Like us, dogs are social creatures, though they do not speak in the same way as we do, but they manage to communicate with other dog’s quite well without human intervention. Ever wonder how do they convey their intention to one another? And how could we speak their language?
While puppies grow up with their litter mates and mother, they will learn communication skills from them through playing with them. During puppies play, puppies will often bite one another too hard, and when this happens, the one who is bitten will squeal. And if the biter does not stop, the bite recipient will refuse to continue the play. Such play fighting will not only teach the puppies social skills, it will teach them some bite-inhibition skills as well. Unfortunately, most puppies we got from pet shops and breeders were separated from their littermates before reaching eight weeks old, which then run risks of not having sufficient exposure to this learning process and eventually cause them to exhibit certain behavioural problems. Therefore most of the time, in such situation we will have to assume the role of their “litter mates” or “mother”.
By understanding how dogs communicate, we would be able to effectively use clear communication to let our dogs know what we expect from them. The way we communicate with our dogs have to be in ways that your dogs instinctively understands, and one of the worse is through a constant barrage of verbal chatter.
Dogs communication is based on a system of common signals. Since dogs can’t talk, their “language” mainly comprised of a complex system of body language, vocalisation, physical touches and scent cues.
Physical touches: Dog’s sense of touch is one of the first senses that a dog develops when it is born. Dogs love to be physically close to their favourite people, often sitting or leaning against you, climbing onto your lap and resting their head on you. Such physical contact helps dogs to feel secure and part of their pack, as well as helping to share warmth, provide reassurance, and increase the bond between you. To a dog, the muzzle is like our hands, where it interacts with everything using this part of the body. Correction from a stern touch on the nose has been one of the most effective ways to train and get your dog to understand when they have done wrong. While the limbs and paws objective is to travel and move around, the muzzle is open to all and it is how they learn and understand the world. On the contrary, the least sensitive part of a dog is the place we pet our dog the most. The base of the neck is not very sensitive. Thus, for a better training session, you’ll need to ensure that the collar is higher up on the neck.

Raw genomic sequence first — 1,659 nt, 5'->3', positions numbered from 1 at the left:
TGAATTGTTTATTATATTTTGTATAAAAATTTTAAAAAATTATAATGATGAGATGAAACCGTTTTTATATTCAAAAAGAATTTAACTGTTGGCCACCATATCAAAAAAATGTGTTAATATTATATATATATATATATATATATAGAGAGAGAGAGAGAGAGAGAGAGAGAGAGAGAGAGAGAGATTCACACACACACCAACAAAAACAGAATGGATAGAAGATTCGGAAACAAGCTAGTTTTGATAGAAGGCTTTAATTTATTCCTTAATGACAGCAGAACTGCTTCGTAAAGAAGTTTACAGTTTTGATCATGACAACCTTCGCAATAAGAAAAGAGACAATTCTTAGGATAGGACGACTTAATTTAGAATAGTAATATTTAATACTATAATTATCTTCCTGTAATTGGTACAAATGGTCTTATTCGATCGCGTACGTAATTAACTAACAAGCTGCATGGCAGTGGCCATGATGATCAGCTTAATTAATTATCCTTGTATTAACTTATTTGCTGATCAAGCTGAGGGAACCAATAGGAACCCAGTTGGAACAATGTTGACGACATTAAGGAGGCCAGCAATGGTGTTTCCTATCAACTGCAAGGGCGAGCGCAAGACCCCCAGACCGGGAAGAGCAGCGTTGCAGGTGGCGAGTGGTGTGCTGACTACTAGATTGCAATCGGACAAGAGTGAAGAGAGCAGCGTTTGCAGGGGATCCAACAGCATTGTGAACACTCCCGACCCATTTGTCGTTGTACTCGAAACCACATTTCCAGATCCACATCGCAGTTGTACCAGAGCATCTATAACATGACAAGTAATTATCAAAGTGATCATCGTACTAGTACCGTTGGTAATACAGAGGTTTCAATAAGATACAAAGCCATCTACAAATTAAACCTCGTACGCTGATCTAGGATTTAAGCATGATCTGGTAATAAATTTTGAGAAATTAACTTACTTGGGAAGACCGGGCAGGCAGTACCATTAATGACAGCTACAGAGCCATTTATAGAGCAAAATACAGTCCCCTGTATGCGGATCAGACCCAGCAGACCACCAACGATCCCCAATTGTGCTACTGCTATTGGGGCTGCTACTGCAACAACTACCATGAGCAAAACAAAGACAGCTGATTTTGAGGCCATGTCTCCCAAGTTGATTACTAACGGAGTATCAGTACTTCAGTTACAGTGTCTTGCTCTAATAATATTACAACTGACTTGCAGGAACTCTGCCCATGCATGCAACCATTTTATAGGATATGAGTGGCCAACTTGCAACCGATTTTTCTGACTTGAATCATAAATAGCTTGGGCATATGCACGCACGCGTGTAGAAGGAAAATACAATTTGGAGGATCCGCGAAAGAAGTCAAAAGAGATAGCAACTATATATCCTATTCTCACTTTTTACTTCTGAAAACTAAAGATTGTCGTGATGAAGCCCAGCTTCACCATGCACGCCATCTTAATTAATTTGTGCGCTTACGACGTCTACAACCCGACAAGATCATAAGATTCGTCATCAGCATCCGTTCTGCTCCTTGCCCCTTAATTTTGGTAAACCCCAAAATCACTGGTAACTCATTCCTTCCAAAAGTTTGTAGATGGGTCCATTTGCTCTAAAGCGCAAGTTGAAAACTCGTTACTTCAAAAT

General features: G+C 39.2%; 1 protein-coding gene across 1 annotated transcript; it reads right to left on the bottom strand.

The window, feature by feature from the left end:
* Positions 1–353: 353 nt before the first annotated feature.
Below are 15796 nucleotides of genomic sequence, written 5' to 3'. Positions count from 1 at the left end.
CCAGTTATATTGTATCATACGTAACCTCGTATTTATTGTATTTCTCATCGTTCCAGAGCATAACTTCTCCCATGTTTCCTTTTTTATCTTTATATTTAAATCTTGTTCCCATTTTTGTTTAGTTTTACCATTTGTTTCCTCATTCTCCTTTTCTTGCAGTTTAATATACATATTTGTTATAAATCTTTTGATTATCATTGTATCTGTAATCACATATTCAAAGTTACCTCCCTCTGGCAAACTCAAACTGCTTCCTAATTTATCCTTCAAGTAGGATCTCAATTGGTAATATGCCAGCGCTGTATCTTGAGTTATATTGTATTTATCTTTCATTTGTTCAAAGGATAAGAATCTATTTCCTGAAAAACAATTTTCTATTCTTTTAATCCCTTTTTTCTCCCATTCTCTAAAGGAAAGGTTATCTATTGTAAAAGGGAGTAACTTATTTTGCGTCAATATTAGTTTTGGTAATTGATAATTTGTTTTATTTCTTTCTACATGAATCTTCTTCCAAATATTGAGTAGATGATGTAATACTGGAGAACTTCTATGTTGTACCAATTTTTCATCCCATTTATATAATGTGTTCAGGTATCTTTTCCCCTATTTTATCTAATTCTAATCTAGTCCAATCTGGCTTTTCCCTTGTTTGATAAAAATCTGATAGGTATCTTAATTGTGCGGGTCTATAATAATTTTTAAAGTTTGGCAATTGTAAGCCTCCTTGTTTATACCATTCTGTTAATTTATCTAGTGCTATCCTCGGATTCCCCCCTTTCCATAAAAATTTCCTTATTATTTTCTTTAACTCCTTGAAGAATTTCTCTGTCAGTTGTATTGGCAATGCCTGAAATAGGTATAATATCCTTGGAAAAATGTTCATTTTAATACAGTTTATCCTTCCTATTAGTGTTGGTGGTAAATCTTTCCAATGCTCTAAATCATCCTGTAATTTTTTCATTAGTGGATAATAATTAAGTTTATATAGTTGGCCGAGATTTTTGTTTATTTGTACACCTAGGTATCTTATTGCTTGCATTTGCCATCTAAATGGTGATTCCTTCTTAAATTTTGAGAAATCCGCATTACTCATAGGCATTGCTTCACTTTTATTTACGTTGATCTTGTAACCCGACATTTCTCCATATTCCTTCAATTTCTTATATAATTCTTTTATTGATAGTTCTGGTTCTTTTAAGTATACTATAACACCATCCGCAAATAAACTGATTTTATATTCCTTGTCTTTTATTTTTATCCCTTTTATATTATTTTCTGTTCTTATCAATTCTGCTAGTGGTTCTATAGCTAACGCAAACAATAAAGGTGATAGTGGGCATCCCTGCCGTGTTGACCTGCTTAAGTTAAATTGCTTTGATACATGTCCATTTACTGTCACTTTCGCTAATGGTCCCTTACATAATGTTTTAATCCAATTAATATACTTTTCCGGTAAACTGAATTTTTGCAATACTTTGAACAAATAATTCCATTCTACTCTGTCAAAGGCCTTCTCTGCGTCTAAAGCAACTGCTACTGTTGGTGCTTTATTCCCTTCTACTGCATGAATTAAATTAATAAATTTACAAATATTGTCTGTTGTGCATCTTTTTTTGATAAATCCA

Vocalisation: Many owners feel that their dogs can understand human language. While it has been accepted by scientists and researchers that dogs do not possess the ability for complex abstract thoughts that are necessary to understand a language. However, dogs do understand well to parts of a language for example tone. To us, it may seem that our pets don’t have many different verbal patterns (howling, whining, barking, growling, snorting, crying). However in actual fact, these verbally communicated meanings are usually indicated by intensity, duration, tempo, and tone inflection. For the most common example, barking can mean a lot more such as excitement, fear, need for food/water and more. When communicating with your dogs, avoid excessive chatter, your canine friends may think that their human has a whining or growling problem. Your furry friends do not spend hours in long verbal conversations with each other.